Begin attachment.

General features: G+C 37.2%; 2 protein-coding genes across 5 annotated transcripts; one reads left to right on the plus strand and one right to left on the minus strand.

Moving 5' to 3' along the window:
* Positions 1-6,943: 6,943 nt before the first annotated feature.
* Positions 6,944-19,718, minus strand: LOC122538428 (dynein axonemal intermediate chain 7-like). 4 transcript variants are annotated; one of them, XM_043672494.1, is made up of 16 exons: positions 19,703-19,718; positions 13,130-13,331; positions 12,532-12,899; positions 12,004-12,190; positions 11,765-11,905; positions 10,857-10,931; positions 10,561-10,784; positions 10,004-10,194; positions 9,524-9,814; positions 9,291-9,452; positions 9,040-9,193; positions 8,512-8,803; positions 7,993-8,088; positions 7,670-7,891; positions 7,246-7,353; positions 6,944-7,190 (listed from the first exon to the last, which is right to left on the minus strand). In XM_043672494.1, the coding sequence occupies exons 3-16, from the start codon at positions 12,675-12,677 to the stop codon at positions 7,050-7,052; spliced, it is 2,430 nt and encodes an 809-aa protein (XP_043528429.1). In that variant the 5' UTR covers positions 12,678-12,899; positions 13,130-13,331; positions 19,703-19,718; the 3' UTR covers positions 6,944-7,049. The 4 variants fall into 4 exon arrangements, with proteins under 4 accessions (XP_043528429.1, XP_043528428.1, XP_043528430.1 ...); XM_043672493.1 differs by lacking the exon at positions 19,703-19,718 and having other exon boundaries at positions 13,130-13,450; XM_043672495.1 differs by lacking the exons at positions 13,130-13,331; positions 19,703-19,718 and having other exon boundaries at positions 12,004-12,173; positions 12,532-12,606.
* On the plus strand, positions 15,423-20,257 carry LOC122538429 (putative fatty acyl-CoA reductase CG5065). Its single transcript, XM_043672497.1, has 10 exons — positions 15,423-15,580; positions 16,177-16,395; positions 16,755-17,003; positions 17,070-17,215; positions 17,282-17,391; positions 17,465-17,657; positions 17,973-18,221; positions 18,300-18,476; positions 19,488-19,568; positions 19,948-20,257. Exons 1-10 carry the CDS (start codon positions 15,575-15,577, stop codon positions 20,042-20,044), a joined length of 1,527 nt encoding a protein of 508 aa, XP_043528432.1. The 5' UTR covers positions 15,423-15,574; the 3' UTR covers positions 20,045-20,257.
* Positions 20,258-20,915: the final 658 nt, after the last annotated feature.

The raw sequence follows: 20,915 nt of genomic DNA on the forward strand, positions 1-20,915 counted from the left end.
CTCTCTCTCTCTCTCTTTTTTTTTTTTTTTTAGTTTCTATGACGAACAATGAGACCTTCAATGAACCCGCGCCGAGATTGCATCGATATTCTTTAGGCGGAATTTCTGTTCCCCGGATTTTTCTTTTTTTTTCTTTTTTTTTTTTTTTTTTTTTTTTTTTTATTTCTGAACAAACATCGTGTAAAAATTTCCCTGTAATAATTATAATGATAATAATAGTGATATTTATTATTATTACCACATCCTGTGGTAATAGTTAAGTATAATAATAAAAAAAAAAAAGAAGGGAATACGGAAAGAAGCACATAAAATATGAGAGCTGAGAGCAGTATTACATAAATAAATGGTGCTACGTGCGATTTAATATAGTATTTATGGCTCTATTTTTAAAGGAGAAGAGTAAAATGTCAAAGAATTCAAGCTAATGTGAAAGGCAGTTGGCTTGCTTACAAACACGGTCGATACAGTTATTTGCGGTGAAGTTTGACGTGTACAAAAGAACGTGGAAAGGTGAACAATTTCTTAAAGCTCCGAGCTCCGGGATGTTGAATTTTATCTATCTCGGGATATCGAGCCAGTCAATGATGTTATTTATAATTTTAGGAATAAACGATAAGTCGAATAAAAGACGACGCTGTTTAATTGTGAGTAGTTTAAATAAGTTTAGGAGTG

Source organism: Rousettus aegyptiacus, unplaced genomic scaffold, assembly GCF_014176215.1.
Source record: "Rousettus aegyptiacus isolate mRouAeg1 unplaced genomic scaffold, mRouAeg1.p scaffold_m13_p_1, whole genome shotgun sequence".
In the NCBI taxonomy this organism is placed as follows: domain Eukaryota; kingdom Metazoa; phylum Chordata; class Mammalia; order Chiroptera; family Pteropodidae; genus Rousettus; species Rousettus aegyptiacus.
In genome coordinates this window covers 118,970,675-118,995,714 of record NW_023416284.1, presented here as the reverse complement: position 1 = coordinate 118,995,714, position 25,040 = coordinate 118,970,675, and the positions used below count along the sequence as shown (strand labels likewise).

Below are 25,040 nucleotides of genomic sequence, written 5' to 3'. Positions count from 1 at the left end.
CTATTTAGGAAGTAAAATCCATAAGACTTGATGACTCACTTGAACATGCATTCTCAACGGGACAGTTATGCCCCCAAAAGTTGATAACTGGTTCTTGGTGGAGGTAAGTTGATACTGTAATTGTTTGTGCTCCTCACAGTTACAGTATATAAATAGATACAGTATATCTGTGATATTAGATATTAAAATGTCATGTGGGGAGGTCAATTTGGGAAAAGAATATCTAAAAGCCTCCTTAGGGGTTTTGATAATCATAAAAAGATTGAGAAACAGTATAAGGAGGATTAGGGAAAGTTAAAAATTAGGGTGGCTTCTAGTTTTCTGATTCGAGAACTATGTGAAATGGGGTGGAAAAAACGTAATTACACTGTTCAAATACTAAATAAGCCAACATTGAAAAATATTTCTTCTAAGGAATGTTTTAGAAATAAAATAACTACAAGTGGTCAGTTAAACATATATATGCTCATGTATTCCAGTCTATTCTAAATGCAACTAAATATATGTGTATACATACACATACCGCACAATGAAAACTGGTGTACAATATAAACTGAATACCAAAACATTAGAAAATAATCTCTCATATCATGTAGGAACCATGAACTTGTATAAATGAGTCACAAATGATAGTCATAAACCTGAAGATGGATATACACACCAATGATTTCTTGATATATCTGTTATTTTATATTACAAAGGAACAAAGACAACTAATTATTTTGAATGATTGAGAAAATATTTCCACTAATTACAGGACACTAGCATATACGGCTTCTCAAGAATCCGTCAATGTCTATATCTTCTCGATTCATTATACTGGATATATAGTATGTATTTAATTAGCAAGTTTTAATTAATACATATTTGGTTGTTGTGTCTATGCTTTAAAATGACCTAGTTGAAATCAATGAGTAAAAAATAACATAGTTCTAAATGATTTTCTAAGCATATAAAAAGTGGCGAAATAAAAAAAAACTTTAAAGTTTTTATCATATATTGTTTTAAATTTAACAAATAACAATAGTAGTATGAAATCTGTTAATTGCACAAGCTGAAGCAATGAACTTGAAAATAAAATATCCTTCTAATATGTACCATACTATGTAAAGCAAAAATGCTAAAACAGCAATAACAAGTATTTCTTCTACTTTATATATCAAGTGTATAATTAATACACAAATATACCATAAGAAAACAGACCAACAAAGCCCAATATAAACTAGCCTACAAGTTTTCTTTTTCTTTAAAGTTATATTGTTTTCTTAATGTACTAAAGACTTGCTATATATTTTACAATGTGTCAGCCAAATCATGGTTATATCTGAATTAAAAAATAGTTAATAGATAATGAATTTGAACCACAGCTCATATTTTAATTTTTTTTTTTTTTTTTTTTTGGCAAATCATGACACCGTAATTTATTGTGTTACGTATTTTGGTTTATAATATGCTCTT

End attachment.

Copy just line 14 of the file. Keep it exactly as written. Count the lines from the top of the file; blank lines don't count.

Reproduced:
CTATTTAGGAAGTAAAATCCATAAGACTTGATGACTCACTTGAACATGCATTCTCAACGGGACAGTTATGCCCCCAAAAGTTGATAACTGGTTCTTGGTGGAGGTAAGTTGATACTGTAATTGTTTGTGCTCCTCACAGTTACAGTATATAAATAGATACAGTATATCTGTGATATTAGATATTAAAATGTCATGTGGGGAGGTCAATTTGGGAAAAGAATATCTAAAAGCCTCCTTAGGGGTTTTGATAATCATAAAAAGATTGAGAAACAGTATAAGGAGGATTAGGGAAAGTTAAAAATTAGGGTGGCTTCTAGTTTTCTGATTCGAGAACTATGTGAAATGGGGTGGAAAAAACGTAATTACACTGTTCAAATACTAAATAAGCCAACATTGAAAAATATTTCTTCTAAGGAATGTTTTAGAAATAAAATAACTACAAGTGGTCAGTTAAACATATATATGCTCATGTATTCCAGTCTATTCTAAATGCAACTAAATATATGTGTATACATACACATACCGCACAATGAAAACTGGTGTACAATATAAACTGAATACCAAAACATTAGAAAATAATCTCTCATATCATGTAGGAACCATGAACTTGTATAAATGAGTCACAAATGATAGTCATAAACCTGAAGATGGATATACACACCAATGATTTCTTGATATATCTGTTATTTTATATTACAAAGGAACAAAGACAACTAATTATTTTGAATGATTGAGAAAATATTTCCACTAATTACAGGACACTAGCATATACGGCTTCTCAAGAATCCGTCAATGTCTATATCTTCTCGATTCATTATACTGGATATATAGTATGTATTTAATTAGCAAGTTTTAATTAATACATATTTGGTTGTTGTGTCTATGCTTTAAAATGACCTAGTTGAAATCAATGAGTAAAAAATAACATAGTTCTAAATGATTTTCTAAGCATATAAAAAGTGGCGAAATAAAAAAAAACTTTAAAGTTTTTATCATATATTGTTTTAAATTTAACAAATAACAATAGTAGTATGAAATCTGTTAATTGCACAAGCTGAAGCAATGAACTTGAAAATAAAATATCCTTCTAATATGTACCATACTATGTAAAGCAAAAATGCTAAAACAGCAATAACAAGTATTTCTTCTACTTTATATATCAAGTGTATAATTAATACACAAATATACCATAAGAAAACAGACCAACAAAGCCCAATATAAACTAGCCTACAAGTTTTCTTTTTCTTTAAAGTTATATTGTTTTCTTAATGTACTAAAGACTTGCTATATATTTTACAATGTGTCAGCCAAATCATGGTTATATCTGAATTAAAAAATAGTTAATAGATAATGAATTTGAACCACAGCTCATATTTTAATTTTTTTTTTTTTTTTTTTTTGGCAAATCATGACACCGTAATTTATTGTGTTACGTATTTTGGTTTATAATATGCTCTT